Ever heard this regarding the discrepancy regarding starting salaries for male and female college graduates? “Well of course the typical starting salaries of females is lower because they are more likely to choose careers with lower salaries.”
This great article from our colleagues at the National Association of Colleges and Employers emphasizes that this “age old” explanation of this starting salary discrepancy is not true. Even for the same degrees, starting salaries for female grads tend to be lower than their male counterparts with the exception of engineering majors.
Woo hoo for the female engineering grads!
From a recent New York Times article regarding mixed-race growth across the country …
- “In North Carolina, the mixed-race population doubled. In Georgia, it expanded by more than 80 percent, and by nearly as much in Kentucky and Tennessee. In Indiana, Iowa and South Dakota, the multiracial population increased by about 70 percent.”
- “Census officials were expecting a national multiracial growth rate of about 35 percent since 2000, when seven million people — 2.4 percent of the population — chose more than one race. Officials have not yet announced a national growth rate, but it seems sure to be closer to 50 percent.”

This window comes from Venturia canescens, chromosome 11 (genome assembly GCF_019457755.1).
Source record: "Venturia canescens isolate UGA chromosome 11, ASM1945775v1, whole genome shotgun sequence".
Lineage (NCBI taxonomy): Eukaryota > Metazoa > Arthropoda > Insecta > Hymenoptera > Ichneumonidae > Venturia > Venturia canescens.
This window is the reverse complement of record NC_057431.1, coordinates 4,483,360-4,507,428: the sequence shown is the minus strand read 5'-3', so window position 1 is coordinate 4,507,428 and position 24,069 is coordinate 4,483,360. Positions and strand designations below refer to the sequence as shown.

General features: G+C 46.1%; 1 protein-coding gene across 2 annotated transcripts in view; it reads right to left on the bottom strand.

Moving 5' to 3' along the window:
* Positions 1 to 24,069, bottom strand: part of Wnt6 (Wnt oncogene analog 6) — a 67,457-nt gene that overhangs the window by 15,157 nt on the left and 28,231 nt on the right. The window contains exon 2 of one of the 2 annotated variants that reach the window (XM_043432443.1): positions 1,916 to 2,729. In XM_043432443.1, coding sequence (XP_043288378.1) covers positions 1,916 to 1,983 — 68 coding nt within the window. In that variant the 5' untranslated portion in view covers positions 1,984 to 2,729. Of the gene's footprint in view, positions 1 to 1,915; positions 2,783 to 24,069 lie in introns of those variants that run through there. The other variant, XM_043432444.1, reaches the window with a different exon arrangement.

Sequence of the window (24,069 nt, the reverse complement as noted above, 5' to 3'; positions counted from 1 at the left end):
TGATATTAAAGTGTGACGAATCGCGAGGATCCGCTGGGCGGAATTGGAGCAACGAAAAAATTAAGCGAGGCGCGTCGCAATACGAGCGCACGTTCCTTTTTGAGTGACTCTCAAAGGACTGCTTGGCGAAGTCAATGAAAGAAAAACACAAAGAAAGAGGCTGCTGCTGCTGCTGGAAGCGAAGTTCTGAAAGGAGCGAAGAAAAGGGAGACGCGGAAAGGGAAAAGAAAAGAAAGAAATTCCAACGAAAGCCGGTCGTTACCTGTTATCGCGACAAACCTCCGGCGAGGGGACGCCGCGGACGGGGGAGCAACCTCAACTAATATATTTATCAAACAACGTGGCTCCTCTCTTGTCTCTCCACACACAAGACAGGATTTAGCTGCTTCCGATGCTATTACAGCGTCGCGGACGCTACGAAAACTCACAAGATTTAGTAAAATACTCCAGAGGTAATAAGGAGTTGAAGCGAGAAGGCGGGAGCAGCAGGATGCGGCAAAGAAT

As many of you know, the CUPA-HR national board and national office staff are working with higher ed HR leaders from across the country to more clearly emphasize the important role for higher ed HR leaders in creating diverse and inclusive working environments.
Like many of you who have primary responsibility for negotiating annual health insurance renewals, I spend the last couple of months of each calendar year on pins and needles as we anxiously await the declaration of our health insurance company regarding CUPA-HR's healthcare cost for the following year.
As a small employer, we are really as the mercy of a limited number of carriers who will even consider covering our 28 employees. For the most part, our employees are in excellent health and the majority of our employees participate in our wellness program. Those factors have little, if any, impact on what we pay for the fully insured plan that covers our small workforce.
This May 5 post in the Chronicle of Higher Education describes the AAU as a "retro old-boys network that is ripe for change."
Both of my sons attend a large public university. I believe both are receiving a quality education that is preparing them to be future leaders. I also hope that their degrees will help them find gainful employment that eventually takes them off of my payroll!
That said, there are challenges they have encountered in getting classes needed and their schedules are a little bizarre...some days an 8:00 a.m. start time, some days classes ending after 6:00 p.m., etc. I accept these as typical challenges for students who choose to attend a large public university that has experienced significant cuts in state funding.